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From Iraq to Belarus — how migrants get to Europe

Rob Mudge
November 9, 2021

Notwithstanding the risks of embarking on a journey fraught with dangers and even death, scores of migrants are choosing to put their destinies in the hands of local smugglers in Iraq to get into the EU via Belarus.

A group of migrants standing in a forest with border guards around them
Most of the refugees attempting to cross the Belarusian-Polish border are from IraqImage: Kacper Pempel/REUTERS

Editor's note: This story was originally published on October 27, 2021

To put it into perspective: In October, there were around 11,300 attempts to illegally enter Polish territory from Belarus. And up to that point, at least 23,000 such attempts have been registered this year. From there, many make their way to the German border. Three German states border Poland: Brandenburg, Mecklenburg-Western Pomerania and Saxony. Border police say there have been around 6,000 illegal crossings so far this year.

Who's fleeing and from where?

Most of those smuggled out are originally from Iraq, but nationals from Syria, Congo and Cameroon are also among those making the journey to Minsk.

Currently, the main points of departure are said to be three towns in Iraq's Kurdish region: Irbil, Shiladze and Sulaymaniyah.

A German Foreign Ministry spokesman said in October that there was also a noticeable increase in direct flights to Minsk from Beirut, Damascus and Amman.

Visas and costs

According to reports, the trips can cost between €12,000 to €15,000 ($14,000 to  $17,000), including visas, flights and being smuggled overland once in Europe.

The Belarusian Embassy in Irbil reportedly handles visas. However, a travel agent in Baghdad, who didn't want to reveal his name or that of his agency, told DW the embassy had "outsourced visa applications to a number of travel agencies."

He said he used to get such visa requests but had stopped processing them: "I don't do that anymore because it is becoming too shady and I don't want to jeopardize my business. But it used to take between five days to two weeks to get the visas."

In addition, sources confirmed to DW that visa applications were being outsourced to Belarusian embassies in countries other than Iraq.

In this YouTube video, a Russian company called Made in Russia24, which says it offers official tourism services such as providing tourist visas, explains that Iraqis and Syrians can no longer travel as tourists to Belarus on a tourist invitation that bears the stamp of the airport they're flying from. They now, reportedly, require a so-called visa sticker that can be obtained from Belarusian embassies. Iraqis, the company claims, can only secure a visa via the Belarusian Embassy in Ankara.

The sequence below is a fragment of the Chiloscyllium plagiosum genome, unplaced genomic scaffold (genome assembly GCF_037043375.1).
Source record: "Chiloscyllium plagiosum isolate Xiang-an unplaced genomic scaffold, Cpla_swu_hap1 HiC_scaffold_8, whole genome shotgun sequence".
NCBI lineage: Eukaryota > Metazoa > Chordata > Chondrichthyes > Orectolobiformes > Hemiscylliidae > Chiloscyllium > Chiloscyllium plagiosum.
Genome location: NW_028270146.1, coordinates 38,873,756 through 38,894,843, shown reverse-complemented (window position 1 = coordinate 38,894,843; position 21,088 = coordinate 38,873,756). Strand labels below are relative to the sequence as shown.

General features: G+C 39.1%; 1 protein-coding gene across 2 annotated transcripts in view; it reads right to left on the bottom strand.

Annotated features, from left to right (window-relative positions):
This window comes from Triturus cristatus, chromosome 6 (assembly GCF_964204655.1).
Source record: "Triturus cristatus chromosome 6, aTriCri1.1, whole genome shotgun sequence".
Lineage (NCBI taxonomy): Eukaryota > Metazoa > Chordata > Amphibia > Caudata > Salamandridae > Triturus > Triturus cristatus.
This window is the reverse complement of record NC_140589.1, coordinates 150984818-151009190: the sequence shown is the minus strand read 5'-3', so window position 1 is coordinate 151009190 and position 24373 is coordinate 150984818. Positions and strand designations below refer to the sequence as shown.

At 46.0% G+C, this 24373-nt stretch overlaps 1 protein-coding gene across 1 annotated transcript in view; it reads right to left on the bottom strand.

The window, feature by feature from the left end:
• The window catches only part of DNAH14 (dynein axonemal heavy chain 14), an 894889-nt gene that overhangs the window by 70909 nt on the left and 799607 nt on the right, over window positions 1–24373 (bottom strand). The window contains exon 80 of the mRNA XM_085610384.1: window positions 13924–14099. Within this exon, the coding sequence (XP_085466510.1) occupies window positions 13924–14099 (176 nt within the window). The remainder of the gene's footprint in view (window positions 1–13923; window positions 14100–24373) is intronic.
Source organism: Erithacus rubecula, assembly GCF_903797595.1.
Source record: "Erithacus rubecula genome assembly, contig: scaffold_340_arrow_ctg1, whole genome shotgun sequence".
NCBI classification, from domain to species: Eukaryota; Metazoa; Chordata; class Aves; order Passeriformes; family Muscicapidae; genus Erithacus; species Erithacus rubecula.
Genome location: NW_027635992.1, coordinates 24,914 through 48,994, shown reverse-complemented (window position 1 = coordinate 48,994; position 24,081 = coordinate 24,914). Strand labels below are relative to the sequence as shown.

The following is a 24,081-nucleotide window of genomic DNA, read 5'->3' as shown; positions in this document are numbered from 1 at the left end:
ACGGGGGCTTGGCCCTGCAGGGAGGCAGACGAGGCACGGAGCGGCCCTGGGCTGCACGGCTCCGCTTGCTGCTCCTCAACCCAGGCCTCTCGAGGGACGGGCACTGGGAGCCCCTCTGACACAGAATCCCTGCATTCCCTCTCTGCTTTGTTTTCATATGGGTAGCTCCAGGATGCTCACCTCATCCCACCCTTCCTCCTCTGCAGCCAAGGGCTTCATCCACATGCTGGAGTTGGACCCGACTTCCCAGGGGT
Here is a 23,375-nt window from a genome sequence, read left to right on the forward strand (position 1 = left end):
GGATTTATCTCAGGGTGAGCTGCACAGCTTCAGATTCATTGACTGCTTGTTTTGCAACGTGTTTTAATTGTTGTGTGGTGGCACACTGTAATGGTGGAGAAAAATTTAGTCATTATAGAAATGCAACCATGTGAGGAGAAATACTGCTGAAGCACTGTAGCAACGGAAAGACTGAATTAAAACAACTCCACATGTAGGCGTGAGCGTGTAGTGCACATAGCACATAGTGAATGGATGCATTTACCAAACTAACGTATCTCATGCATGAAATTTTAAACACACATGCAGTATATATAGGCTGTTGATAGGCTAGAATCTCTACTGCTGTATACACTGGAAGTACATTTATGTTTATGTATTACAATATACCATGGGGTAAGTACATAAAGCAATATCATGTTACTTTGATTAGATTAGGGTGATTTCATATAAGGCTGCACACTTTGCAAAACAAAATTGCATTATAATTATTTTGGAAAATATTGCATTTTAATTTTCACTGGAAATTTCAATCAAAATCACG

Belsat.eu, an independent TV station in Belarus, quoted a report by the Belarusian media outlet KYKY.org that 12 travel agencies in Belarus have been given "tacit" approval to organize visas for foreigners.

Some of those agencies had previously been blacklisted, the report states, but later appeared back on the list of approved companies.

VIP Grub, a passport and visa service in Istanbul, also claims to help bring people to Europe through "conventional ways" and implies that Europe needs foreign workers. The texts on the images on this page read: "European airlines only, need 1.2 million refugees. Seize the opportunity. Pay us after arrival."

Which airlines are involved?

EU-registered companies are currently leasing aircraft to Belarus' national airline, Belavia. EU foreign ministers want to clamp down on that practice and are considering sanctions.

"Belavia Airlines has direct flights to Minsk from Istanbul, Dubai, and elsewhere. So all you have to do is to get there. It's a bit more expensive but still doable," the Baghdad-based travel agent told DW.

Ireland is the EU's hub for aircraft leasing, with Irish companies managing more than half of the world's hired aircraft. Some Irish firms continue to lease planes to Belavia, which are used to transport migrants to the EU's border. The companies argue that they are contractually bound to do so.

Ireland's foreign minister, Simon Coveney, has said he supports sanctions, but only those targeting future lease contracts, not current ones.

Other airlines, like Qatar Airways and Turkish Airlines, have much stricter screening procedures and demand valid papers. However, as the travel agent in Baghdad points out, it can be challenging to ascertain the true nature of a passenger's trip.

"Lots of Iraqis travel to Turkey and Dubai every day. It's impossible to separate out those who want to reach Belarus and those who do not."

DW Arabic and Monir Ghaedi contributed to this report.

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